There was the stained mattress, propped against the wall. A radiator, with magnolia paint peeling from its metal. The grated window, looking down upon Bradbury Avenue. And Bren’s school backpack, sitting on the floor.

But that was all. There was nothing here that could smash through the window. Nothing to get him through the locked door or even dent its wood.

Bren returned to the window to pound again with his fists – to rap with his knuckles until they bled. He shouted at the glass, crying out for help, though his throat was already raw from yelling.

It was pointless. Even if his voice carried through the double-glazing, no one would hear. No one lived on Bradbury Avenue. It was no man’s land. Every terraced house on it was the same.

Boarded windows and bricked-up doors. Back gardens full of weeds and litter, nettles and junk.

Bren gave up. His fists left prints on the window, blotching its whorls of spiralling ice. Frost glossed the walls too. The dated floral wallpaper – speckled in places by mould – twinkled in the cold, bluish light.

Bren’s woolly gloves were on the floor; he’d taken them off to heave at the door and thump the window. Still shivering, Bren put them back on. He knew the door was jammed, but he tried it again. He rattled and strained at its handle, pulling and pleading as if the door could hear him, then started kicking with his feet. But the door was too thick. It wouldn’t budge from its frame.

Grunting hoarsely, Bren grabbed his backpack, pulled the mattress to the floor and sat down. He could feel the cold dampness seeping through his school trousers. When his stomach rumbled, he checked his backpack for something to eat, knowing as he rummaged that there was nothing to find.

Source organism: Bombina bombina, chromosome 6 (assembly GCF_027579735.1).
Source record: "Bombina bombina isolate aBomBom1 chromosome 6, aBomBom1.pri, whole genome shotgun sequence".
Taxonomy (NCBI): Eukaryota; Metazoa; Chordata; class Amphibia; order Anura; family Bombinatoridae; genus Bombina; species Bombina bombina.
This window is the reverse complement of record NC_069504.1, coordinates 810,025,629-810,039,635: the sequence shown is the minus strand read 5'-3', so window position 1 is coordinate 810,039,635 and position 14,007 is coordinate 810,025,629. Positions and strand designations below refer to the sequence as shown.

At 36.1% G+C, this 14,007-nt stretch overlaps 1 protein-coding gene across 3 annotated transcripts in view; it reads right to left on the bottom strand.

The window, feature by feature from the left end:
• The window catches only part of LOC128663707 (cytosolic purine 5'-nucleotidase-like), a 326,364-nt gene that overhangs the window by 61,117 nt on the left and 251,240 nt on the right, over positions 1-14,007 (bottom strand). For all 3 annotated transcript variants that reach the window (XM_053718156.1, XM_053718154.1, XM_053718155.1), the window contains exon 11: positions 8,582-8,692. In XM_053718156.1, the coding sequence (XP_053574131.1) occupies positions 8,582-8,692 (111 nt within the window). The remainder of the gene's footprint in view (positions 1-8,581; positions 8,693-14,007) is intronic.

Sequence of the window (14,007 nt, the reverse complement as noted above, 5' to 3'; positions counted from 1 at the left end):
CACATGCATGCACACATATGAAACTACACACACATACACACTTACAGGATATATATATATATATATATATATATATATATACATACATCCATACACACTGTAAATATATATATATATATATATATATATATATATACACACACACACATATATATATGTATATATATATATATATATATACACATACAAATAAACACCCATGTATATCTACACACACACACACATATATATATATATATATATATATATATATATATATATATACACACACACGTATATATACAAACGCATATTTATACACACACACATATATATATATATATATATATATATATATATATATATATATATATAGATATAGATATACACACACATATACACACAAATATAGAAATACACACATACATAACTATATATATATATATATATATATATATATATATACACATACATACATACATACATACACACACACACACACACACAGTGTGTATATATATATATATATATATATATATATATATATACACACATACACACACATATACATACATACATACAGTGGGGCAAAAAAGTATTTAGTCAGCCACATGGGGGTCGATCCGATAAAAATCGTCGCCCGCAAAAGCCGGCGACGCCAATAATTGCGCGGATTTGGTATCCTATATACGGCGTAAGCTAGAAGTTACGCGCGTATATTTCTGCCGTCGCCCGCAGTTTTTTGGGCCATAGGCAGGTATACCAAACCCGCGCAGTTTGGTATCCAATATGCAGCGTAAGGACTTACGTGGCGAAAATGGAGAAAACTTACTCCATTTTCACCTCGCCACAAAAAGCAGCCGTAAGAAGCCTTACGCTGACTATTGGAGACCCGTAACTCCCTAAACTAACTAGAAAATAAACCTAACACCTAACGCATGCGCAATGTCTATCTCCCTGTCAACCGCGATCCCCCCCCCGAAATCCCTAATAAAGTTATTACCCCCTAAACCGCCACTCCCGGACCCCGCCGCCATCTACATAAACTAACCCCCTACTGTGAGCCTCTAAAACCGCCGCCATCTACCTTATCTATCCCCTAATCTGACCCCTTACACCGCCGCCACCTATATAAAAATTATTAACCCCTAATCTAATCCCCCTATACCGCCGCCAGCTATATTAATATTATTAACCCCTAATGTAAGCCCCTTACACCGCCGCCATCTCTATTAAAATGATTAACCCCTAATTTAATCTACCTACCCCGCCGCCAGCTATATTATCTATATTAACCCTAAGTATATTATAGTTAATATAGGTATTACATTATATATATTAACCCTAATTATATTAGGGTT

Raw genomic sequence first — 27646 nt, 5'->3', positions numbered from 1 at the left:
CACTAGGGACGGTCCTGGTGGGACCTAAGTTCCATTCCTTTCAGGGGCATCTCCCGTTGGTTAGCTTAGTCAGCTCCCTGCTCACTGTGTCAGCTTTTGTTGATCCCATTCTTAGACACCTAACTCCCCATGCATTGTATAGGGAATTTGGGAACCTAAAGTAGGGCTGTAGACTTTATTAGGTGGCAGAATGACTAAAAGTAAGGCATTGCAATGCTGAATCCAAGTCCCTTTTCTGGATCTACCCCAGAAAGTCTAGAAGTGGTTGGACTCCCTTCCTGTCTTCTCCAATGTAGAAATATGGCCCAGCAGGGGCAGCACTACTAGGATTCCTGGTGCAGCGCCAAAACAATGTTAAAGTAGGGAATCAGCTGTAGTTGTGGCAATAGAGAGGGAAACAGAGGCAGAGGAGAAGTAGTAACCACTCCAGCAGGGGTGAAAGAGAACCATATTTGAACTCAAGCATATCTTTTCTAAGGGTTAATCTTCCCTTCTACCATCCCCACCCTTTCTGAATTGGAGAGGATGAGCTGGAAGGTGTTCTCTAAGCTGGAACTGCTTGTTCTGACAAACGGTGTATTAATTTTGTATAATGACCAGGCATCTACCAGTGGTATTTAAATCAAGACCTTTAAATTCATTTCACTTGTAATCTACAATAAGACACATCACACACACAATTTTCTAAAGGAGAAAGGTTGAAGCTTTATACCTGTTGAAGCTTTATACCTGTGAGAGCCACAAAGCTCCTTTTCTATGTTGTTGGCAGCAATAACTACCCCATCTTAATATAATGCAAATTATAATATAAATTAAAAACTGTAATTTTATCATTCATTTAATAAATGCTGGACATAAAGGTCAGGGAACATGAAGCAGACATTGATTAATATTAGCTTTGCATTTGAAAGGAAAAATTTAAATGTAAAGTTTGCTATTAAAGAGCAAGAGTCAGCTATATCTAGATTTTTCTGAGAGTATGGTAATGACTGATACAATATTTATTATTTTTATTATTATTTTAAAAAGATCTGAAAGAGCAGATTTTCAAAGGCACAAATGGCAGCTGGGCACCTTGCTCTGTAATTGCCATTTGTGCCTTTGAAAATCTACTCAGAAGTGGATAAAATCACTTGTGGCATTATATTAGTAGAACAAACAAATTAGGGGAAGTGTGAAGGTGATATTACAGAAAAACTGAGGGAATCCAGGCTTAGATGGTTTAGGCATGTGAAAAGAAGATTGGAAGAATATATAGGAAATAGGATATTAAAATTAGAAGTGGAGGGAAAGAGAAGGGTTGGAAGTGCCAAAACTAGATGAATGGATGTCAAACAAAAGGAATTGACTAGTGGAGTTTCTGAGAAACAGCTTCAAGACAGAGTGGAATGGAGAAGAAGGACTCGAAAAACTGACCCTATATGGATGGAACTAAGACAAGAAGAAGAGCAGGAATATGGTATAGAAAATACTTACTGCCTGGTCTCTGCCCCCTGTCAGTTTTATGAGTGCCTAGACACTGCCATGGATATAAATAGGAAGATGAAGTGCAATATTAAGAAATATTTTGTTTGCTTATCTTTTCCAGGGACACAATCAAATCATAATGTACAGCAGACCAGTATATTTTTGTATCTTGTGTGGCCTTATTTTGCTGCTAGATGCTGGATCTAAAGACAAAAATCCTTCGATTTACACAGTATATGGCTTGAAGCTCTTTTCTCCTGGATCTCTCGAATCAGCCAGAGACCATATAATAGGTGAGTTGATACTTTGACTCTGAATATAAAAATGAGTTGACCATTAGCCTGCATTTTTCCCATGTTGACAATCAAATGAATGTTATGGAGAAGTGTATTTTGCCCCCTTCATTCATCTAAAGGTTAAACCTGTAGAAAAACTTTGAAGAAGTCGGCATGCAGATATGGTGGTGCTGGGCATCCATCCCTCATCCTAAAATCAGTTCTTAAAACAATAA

The food his dad had packed for him that morning was gone – he’d eaten it in the music room at lunchtime.

The thought of Dad made Bren’s eyes well up. He’d be worried. Again.

Bren pulled his phone from his duffel coat, looked miserably at its blank screen. He tried turning it on, knowing full well it was dead. There was no way to call anyone. He was trapped.

But then again, maybe not.

Removing a glove again, Bren reached into his trouser pocket and pulled out a watch. The room’s silence amplified its steady ticking. It sounded like a knife on a chopping board, hacking the moments into seconds.

Squinting in the gloom, Bren studied the watch. Its olive-green face – set within a simple golden bezel – matched its green strap. There was a round gap at the face’s centre, which exposed the cogs

working beneath the dial.

Bren watched those golden, ticking hands. Nearly five o’clock.

He curled up on the mattress, put his ear to the watch and closed his eyes.

The ticking went on, lulling him softly. He could feel every tick, every tock, passing through his fingers, travelling up his arms, calming his heart.





And then he heard it. A muffled clacking. He opened his eyes.

A section of carpet tightened, before splitting with a soft tearing sound. It parted to reveal golden cogs spinning underneath. They were arranged in a broad ring, with each cog pulling carpet threads to make the tear even wider.

A circle of wooden flooring lay exposed between the cogs. It opened up, like the sliding shutter of a camera lens.

Bright light and birdsong filled the room.

The birdsong of Furthermoor.

Thanks to Jess and Usborne for having me on the blogtour this week and for the copy of the book for review purposes.

Find out more and order a copy for yourself at:

Follow Darren at his website: or on Twitter as @DarrenSimpson44

Review by Rich Simpson (no relation to Darren!) February 2022 as part of the Usborne blogtour for the book. All opinions my own. Follow me as @richreadalot on twitter and Instagram.